Please click the link below to read political commentary by Andrew Sparrow at The Guardian. It includes a video (running time: under two minutes) which should give you an idea of Prime Minister Theresa May’s attitude toward the National Health Service funding crisis in England.
If you don’t live in the United Kingdom, you might find Mr. Sparrow’s reference to No. 10 mysterious. It’s 10 Downing Street, the address of the residence/office of the Prime Minister.
What’s this business of a Tory politician suggesting all’s good with the National Health Service in England, using the reasoning that conditions are worse under the Labour Government in Wales? No one should find that reassuring. It’s cringe-worthy, and if there’s any factual accuracy to Mrs. May’s statement perhaps the media in the United Kingdom should scrutinize the conditions in Accident and Emergency (A&E) Departments in Wales. Forget which party is in charge and look directly at what’s happening to patients who need care.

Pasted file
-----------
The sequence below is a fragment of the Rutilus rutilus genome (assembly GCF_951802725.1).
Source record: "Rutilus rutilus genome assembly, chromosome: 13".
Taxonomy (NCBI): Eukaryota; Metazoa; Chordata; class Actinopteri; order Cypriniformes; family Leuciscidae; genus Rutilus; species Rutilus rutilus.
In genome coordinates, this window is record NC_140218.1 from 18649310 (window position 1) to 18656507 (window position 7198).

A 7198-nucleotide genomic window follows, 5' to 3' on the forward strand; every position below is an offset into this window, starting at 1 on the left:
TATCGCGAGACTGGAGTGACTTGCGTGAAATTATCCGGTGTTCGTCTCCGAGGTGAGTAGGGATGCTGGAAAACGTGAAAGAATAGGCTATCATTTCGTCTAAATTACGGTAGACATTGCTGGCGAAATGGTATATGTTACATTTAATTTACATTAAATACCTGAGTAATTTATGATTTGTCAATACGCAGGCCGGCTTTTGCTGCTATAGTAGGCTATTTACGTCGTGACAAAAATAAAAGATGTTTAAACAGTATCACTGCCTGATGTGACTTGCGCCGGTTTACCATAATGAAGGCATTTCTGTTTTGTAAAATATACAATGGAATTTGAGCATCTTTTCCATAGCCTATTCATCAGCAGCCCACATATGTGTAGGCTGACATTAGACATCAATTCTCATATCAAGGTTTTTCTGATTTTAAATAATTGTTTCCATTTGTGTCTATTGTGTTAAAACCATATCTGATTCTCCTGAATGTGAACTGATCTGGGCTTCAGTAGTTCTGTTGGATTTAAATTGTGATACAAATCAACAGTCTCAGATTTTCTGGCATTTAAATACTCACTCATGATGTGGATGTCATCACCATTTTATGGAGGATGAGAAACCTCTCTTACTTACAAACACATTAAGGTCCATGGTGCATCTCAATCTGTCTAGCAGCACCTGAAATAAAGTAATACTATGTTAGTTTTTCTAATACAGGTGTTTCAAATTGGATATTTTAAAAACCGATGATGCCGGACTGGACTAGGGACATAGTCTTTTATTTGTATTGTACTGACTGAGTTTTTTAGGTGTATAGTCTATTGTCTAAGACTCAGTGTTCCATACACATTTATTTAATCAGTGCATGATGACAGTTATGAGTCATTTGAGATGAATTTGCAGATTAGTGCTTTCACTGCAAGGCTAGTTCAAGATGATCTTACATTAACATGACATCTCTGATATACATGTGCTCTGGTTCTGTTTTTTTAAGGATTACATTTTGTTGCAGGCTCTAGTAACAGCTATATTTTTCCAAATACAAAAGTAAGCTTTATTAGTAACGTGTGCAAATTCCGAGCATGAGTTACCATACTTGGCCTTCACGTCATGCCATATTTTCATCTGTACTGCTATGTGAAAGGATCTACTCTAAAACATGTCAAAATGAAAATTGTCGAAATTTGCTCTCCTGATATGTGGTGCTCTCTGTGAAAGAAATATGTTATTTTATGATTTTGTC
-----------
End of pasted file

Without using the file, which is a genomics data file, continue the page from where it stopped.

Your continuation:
I live in the United States, where the system is different but not better. Some Americans die because of lack of insurance and/or an inability to pay out-of-pocket (a federal law, in effect since the early 1980s, guarantees treatment for patients in immediately grave condition, but people with chronic illnesses can still die from lack of care when money becomes a sticking point).
Many Americans got relief when Barack Obama’s healthcare reform plan (Obamacare) was approved by Congress, but it passed only after being watered down by political compromises. Now Donald Trump and his allies are determined to repeal what’s left.
In theory, the N.H.S. can do better than that — and it should.